The Data Mirage by Ruben Ugarte
Ruben Ugarte has had enough, that much is clear. Like many business professionals following the trend of writing a motivational book, he’s not interested in waxing poetic on so-called ‘individualistic’ approaches to the crux of what makes a business endure, nor in premeditated ideas of a business’s trajectory over the next five years. With the book The Data Mirage: Why Companies Fail to Actually Use Their Data, he basically says it all from the get-go. “Every great story has a beginning and, for companies that are striving to be data driven, the beginning can feel like a failure,” he writes in the first chapter.
“Every single one of my clients tells me that that they would like to go from nothing to advance as quickly as possible. They want to skip the beginning and jump to the end of the story…These issues manifest when your team tells you that they don’t trust the data or when they out-right reject a number because ‘it can’t be right’.” A businesses’ success, Ugarte states, is tied to adequate reading of its data analytics, and successful interpretations of said analytics rest less on something opaque and more on something intellectually transient. Attitude.
Indeed, Ugarte says, attitude is the saving grace for all long-lasting and long-succeeding companies and corporations that remain number one in their respective fields. But contrary to popular opinion, it isn’t about exchanging one set of observations and evaluations for another. Ugarte’s argument is that objectivity, and a lack of bias, are crucial elements to a successful outlook at all times. Each chapter, laden with extensive, piece-by-piece deconstructions of typical mistakes and miscalculations made by some of the biggest players in the game, all wind up restating the same conclusion.
Most failures or complications in business are avoidable as long as the word ‘impossible’ never enters your vocabulary. Forget ‘it can’t be right’, Ruben Ugarte says in a nutshell. ‘It can’t be right’ are words representative of subjectivity, and subjectivity proves the antithesis of the basic tenets of business. Yet Ugarte isn’t advocating throwing out the baby with the bathwater, either. Rather, he writes, when it comes to what can create a bias, it’s all about investigating said roots with decidedly un-anecdotal evidence. “…insights without action are just mental entertainment. Insights by themselves don’t turn themselves into top-line or bottom-line growth.” He adds, “They don’t help you reduce costs or retain your best talent. You need to do something about these insights. You need to take action…”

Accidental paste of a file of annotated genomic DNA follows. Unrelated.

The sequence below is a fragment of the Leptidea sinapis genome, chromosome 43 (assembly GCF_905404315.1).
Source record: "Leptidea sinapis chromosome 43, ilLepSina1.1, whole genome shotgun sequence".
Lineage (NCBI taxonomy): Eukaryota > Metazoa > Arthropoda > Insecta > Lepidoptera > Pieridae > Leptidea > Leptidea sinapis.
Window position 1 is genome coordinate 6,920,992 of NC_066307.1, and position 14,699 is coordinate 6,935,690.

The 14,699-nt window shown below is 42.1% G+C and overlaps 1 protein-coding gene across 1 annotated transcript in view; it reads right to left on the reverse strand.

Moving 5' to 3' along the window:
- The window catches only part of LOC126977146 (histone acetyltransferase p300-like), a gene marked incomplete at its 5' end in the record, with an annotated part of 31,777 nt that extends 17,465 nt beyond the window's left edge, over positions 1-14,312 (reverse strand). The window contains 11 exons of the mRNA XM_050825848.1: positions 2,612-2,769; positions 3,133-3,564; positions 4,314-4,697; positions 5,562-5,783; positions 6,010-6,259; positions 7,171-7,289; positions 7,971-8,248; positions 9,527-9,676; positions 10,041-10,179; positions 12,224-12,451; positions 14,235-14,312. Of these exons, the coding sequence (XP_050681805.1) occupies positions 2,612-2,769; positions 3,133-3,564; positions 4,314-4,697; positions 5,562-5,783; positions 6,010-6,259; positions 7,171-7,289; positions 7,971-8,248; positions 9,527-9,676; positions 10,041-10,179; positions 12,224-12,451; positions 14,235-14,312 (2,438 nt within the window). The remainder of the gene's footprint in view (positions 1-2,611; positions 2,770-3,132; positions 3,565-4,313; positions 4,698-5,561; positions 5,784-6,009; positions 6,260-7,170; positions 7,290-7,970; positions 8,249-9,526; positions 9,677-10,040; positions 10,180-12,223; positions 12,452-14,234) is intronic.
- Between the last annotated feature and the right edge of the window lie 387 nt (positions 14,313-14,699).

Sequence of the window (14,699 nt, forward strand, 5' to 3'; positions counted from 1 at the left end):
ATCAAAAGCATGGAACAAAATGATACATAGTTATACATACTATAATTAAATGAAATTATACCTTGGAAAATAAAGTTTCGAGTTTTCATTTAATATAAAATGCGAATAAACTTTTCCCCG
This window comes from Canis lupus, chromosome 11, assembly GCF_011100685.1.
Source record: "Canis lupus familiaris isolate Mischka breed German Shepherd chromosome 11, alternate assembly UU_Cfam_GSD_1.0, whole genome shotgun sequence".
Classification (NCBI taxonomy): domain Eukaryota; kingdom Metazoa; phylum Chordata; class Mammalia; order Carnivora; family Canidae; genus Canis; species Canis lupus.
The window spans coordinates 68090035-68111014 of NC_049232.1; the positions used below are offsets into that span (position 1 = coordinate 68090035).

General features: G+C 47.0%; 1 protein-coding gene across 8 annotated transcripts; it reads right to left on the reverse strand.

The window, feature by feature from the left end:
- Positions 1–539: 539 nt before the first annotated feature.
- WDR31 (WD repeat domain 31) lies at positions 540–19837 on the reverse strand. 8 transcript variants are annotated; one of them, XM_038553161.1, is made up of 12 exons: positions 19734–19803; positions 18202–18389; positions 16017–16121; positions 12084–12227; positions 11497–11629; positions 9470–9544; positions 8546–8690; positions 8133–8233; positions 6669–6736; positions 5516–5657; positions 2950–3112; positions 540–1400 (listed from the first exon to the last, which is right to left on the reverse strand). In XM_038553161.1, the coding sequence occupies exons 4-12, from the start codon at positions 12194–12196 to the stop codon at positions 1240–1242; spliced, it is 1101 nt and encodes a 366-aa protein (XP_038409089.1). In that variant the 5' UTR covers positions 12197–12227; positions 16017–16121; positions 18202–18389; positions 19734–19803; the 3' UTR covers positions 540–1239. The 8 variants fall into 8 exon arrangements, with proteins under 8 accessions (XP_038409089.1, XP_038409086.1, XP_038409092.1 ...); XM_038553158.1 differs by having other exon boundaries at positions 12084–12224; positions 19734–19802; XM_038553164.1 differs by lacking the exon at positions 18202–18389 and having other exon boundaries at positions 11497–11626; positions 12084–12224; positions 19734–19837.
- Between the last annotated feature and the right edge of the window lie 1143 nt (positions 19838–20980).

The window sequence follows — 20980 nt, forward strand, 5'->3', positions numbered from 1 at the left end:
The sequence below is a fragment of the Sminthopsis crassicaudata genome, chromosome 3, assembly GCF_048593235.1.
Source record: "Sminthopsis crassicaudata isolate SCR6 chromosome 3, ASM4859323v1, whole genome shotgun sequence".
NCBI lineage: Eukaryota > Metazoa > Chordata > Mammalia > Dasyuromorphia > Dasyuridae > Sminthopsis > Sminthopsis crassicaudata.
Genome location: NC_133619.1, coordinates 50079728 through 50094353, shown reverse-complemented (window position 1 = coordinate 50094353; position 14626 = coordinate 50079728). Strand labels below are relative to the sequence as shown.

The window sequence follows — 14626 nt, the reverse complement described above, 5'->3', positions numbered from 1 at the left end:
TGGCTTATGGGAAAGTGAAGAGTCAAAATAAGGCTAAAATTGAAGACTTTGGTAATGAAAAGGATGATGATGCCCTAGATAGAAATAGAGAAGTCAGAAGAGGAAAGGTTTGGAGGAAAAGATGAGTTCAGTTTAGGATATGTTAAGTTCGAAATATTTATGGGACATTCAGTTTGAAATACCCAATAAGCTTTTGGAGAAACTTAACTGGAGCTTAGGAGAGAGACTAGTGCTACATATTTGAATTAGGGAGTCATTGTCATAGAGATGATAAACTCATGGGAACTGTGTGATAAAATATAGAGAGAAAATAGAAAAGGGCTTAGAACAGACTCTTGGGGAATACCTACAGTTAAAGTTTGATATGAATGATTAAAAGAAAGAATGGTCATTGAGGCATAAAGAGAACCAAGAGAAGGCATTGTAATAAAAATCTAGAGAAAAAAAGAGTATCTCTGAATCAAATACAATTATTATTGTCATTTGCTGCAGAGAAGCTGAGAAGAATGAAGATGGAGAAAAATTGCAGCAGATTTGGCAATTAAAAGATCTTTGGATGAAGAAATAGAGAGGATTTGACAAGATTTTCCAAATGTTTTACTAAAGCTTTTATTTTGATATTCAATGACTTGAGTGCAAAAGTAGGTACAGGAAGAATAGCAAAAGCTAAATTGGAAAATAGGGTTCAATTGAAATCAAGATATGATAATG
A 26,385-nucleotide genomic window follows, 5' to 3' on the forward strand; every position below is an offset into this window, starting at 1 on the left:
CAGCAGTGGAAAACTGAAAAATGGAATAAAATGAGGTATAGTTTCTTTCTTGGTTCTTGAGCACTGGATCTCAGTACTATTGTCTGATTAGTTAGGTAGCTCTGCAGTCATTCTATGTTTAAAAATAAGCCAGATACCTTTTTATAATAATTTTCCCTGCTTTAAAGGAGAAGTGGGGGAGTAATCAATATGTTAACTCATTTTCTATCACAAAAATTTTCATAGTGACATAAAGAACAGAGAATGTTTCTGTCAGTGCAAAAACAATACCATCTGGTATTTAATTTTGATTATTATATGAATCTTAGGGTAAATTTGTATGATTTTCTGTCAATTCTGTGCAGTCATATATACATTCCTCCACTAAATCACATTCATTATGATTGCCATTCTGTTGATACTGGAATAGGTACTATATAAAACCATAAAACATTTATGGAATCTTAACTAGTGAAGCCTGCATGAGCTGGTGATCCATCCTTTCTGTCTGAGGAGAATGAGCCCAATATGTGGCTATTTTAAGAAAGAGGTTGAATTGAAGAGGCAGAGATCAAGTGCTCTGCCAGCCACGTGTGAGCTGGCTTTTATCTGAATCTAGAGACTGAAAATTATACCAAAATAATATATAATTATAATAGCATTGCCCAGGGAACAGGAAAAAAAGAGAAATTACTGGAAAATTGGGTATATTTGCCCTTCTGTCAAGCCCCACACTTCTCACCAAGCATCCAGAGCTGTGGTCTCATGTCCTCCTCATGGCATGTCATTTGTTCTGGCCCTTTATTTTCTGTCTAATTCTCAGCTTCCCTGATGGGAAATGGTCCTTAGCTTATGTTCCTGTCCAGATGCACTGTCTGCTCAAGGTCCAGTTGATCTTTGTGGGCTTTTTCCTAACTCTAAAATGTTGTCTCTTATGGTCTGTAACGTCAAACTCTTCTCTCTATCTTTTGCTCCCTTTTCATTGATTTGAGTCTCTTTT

After decades of motivational books lining the shelves from the so-called ‘experts’ in various dealings and business relations, it’s nice to see people like Ugarte – genuine entrepreneurs with the factual experience to back themselves up – providing accessible and informative literary guidance to those both with and without stereotypical heads for business. Make no mistake, this is no Art of the Deal or How to Think Big and Kick A**. Ugarte is blunt, but never for show. Follow his advice, and you just might find yourself in the best possible position on day one.